On June 22, 2022, the U.S. Securities and Exchange Commission (“SEC” or “the Commission”) released its Spring 2022 "Reg Flex" agenda. The regulatory agenda, set by Chairman Gary Gensler, provides a glimpse into how the agency will prioritize its resources over the coming six months from a policy and rulemaking standpoint. Additionally, the fact that the Commission is soon to be fully staffed may add new views to the mix, although this is unlikely to meaningfully change the rulemaking priorities or their outcomes (with votes likely continuing along party lines).
As expected, the agenda includes several high profile pending rulemakings on which the Commission will vote for adoption, including amendments to Reg. ATS and the definition of "exchange" in Rule 3b-16, eliminating the distinction between dealers and traders, climate change disclosure, private fund regulation, and cybersecurity risk governance.
The agenda also identifies several new proposals, including related to digital engagement practices for broker-dealers and investment advisers, amendments to Regulation SCI and Regulation SP to address registrant cybersecurity disclosures, and equity market structure modernization. It also appears that the SEC will propose rules to narrow exemptions from broker-dealer registration and FINRA membership (likely a rekindling of proposed 2015 amendments to Rule 15b9-1). The agenda also includes “Regulation ATS Modernization” to promote pre-trade price transparency.
In prepared remarks earlier this year, Chairman Gensler previewed what NMS modernization might include. He highlighted possible updates to existing rules and the creation of new rules related to: (i) minimum pricing increments (tick size); (ii) changes to what constitutes the National Best Bid and Offer (“NBBO”); (iii) updates to disclosure of order execution quality metrics (pursuant to SEC Rule 605); (iv) a standalone best execution rule; (v) enhancing order-by-order competition for retail orders; and (vi) reconsidering payment for order flow (“PFOF”), exchange rebates, and related access fees. If the Commission’s recent ambition is any guide, it would not be surprising to see rulemaking proposals across all of these areas. Certain areas highlighted in that speech, like a potential reduction in minimum tick size and harmonization of tick size increments across markets, accelerating adoption of a new round lot definition into the NBBO, appropriately tailored enhancements to Rule 605 disclosures, or even an SEC best execution rule could help further drive efficiencies across markets. The devil, as always, will be in the details. Other proposals, like order-by-order competition or an upending of, or outright ban on, PFOF could have significant disruptive effects across exchanges, brokers, and the investors who rely on them.
Notably absent from the agenda is any regulatory framework for what the SEC terms “digital asset securities.” Some might say that the Rule 3b-16 and dealer/trader proposals could be backdoor and backhanded ways to regulate aspects of digital assets and DeFi (the 3b-16 proposal contains no mention of digital asset securities, crypto, digital currency, or distributed ledger technology, while the dealer/trader proposal mentions digital asset securities only once and it’s in a footnote). The absence of such a framework from the agenda (or even a concept release) is also particularly noticeable in light of recent statements by the Appropriations Committee of the U.S. House of Representatives, noting with respect to digital assets: “The Committee recognizes that digital assets can drive innovation in the financial services sector. New financial products require clear pathways and regulatory structures for stakeholders, developers, and investors. The Committee is concerned that enforcement action in the absence of regulatory clarity invokes confusion in the growing sector. The Committee encourages the SEC to issue public guidance that promotes U.S.-based innovation.”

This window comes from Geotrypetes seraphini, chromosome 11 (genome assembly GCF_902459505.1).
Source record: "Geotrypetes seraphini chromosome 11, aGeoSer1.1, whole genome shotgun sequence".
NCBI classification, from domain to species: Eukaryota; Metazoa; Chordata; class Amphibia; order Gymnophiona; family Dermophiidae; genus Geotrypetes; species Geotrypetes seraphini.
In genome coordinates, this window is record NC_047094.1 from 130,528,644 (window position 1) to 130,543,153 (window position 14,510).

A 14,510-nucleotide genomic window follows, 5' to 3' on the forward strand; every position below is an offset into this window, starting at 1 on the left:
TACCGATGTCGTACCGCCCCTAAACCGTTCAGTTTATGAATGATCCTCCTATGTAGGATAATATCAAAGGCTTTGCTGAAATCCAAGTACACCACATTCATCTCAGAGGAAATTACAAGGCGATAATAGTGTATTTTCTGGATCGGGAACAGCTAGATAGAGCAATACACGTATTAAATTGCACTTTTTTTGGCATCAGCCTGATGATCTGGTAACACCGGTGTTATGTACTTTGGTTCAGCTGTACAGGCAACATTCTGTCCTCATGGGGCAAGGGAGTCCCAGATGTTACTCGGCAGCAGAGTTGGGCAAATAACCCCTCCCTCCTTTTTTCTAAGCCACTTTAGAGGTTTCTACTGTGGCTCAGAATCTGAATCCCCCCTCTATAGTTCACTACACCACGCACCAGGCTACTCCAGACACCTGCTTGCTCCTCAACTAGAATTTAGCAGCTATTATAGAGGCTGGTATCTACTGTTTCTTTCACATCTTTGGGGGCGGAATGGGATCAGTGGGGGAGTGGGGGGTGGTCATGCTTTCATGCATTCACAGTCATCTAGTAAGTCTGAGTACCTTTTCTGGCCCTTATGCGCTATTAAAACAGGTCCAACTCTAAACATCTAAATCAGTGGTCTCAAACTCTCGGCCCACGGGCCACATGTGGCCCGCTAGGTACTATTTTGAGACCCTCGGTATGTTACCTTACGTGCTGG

In an interview with the Financial Times, Chairman Gensler stated that the SEC and U.S. Commodity Futures Trading Commission are discussing a formal arrangement to create “one rule book” for crypto. If the SEC’s agenda is any indicator, such a step would likely not come until 2023, at the earliest (or if ever). One could read the Appropriation Committee’s statement as saying, first thing’s first Chairman Gensler: tell us what you want to do (or at least plan on doing) before we appropriate substantially more resources to you.
The industry should soon expect final rules on recent proposals and a flurry of new proposals to consider during the coming months. Many across the industry are questioning the quantity and quality of recent rulemakings (and unusually brief public comment windows). SEC Commissioner Peirce recently called this out in her statement on the agenda, specifically criticizing the number, scope, breadth, and timing of existing and forthcoming rulemakings. In Peirce’s view, the agenda “sets forth flawed goals and a flawed method for achieving them” and “continues to shun issues at the core of [the SEC’s] mission in favor of shiny objects outside [the agency’s] jurisdiction.”